Day: May 28, 2019

Gagnon, Huntoon, and Zhao Recognized as Notable Women in STEM

Three Michigan Tech women are among the “Notable Women in Stem” named by Crain’s Detroit Business editors.

Valoree Gagnon, Director of University-Indigenous Community Partnerships, Great Lakes Research Center

Jacqueline Huntoon, Provost and Senior Vice President for Academic Affairs

Feng Zhao, Associate Professor of Biomedical Engineering

According to Crain’s (5/28/2019): The women featured in this Notable Women in STEM report were selected by a team of Crain’s Detroit Business editors based on their career accomplishments, track record of success in the field, contributions to their community and mentorship of others, as outlined in a detailed nomination form.

Congratulations for this well-deserved recognition!

See: https://www.crainsdetroit.com/awards/notable-women-stem?utm_source=crain-s-special-report&utm_medium=email&utm_campaign=20190528&utm_content=article1-readmore


What Does a Scientist Look Like?

Close your eyes and visualize a scientist. What do you see? Do you picture a male? A female? Is your scientist in a lab coat and surrounded by chemicals and fancy equipment? Perhaps your scientist is in waders or measuring a tree. Our perspective on who or what makes a scientist may vary based on our experiences, our background, or perhaps our culture. What is important however, is that we realize that science, in order to be at it’s best, must be inclusive. We must have scientists from a variety of backgrounds because our individual life experiences  shape our perspective and unique perspectives are what lead to breakthroughs.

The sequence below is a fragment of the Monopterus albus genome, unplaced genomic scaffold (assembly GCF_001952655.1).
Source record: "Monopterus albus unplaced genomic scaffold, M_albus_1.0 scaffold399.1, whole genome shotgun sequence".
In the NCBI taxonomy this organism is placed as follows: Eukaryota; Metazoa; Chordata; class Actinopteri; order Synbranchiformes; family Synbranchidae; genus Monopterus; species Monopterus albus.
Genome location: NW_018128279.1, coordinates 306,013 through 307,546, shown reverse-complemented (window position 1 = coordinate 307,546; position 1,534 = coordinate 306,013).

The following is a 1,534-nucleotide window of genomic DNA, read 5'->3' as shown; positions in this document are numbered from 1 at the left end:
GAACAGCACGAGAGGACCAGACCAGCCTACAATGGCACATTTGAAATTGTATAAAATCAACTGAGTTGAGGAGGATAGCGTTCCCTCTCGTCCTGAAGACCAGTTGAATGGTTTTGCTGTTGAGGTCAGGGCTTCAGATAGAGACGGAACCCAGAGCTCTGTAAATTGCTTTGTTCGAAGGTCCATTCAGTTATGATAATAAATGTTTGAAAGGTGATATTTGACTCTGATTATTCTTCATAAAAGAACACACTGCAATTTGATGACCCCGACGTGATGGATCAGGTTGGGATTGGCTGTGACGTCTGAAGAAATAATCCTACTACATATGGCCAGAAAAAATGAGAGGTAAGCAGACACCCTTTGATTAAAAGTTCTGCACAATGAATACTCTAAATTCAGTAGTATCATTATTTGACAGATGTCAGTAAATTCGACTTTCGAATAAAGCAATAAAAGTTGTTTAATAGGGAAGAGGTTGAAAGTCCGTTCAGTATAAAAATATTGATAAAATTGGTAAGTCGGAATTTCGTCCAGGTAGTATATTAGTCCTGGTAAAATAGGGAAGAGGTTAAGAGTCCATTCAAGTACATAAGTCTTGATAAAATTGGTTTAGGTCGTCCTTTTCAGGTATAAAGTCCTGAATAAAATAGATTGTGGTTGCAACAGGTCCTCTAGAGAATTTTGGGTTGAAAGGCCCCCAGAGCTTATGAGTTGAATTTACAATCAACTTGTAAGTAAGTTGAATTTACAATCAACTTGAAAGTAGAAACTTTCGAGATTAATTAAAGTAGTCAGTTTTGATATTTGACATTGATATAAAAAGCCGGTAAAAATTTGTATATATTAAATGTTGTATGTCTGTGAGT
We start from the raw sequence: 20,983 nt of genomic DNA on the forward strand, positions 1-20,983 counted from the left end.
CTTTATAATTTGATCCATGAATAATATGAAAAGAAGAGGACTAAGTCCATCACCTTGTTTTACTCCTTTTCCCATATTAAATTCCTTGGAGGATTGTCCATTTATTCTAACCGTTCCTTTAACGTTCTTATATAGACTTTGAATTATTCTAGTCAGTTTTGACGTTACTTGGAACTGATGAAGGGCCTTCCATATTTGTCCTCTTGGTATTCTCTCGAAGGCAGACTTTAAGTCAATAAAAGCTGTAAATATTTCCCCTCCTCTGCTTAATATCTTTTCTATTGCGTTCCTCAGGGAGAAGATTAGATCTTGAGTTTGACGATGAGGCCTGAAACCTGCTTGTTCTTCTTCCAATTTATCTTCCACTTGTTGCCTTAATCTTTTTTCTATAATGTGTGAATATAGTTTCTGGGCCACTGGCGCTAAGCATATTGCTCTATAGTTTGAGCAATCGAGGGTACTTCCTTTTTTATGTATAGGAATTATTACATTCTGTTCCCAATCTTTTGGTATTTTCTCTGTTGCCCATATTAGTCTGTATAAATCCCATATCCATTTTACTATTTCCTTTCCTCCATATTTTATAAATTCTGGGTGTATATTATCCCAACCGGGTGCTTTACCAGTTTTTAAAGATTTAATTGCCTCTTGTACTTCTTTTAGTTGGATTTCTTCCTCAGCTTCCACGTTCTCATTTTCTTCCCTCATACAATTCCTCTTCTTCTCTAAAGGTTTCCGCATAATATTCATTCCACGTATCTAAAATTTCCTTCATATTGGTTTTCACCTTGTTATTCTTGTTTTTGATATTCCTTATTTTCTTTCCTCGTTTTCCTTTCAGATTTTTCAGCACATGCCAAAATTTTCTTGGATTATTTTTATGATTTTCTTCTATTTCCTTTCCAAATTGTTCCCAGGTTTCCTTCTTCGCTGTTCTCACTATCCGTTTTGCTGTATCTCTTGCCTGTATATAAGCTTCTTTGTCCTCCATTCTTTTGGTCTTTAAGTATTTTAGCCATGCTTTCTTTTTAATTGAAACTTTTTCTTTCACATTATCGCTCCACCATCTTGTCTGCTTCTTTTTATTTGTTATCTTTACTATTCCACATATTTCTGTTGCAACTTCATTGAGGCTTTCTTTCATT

Just this morning, the ADVANCE team found an article in Science magazine referencing an article about how children perceive scientists. In the article, a group of scholars analyzed 5 decades of “draw-a-scientist” studies conducted on school aged children. They found that students depict scientists as female 34% of the time as of 2016, up from 1% in the 1960s and 1970s. A breakdown by gender found that female students are now depicting female scientists nearly 50% of the time, again, up from 1% in the 1960s and 1970s. These numbers are encouraging but still highlight the need for increased education on what makes a scientist so that our children realize anyone can be a scientist.

Want to learn more?

Visit this link for the article from Science.

For a more in-depth look, the study from Child Development can be found here.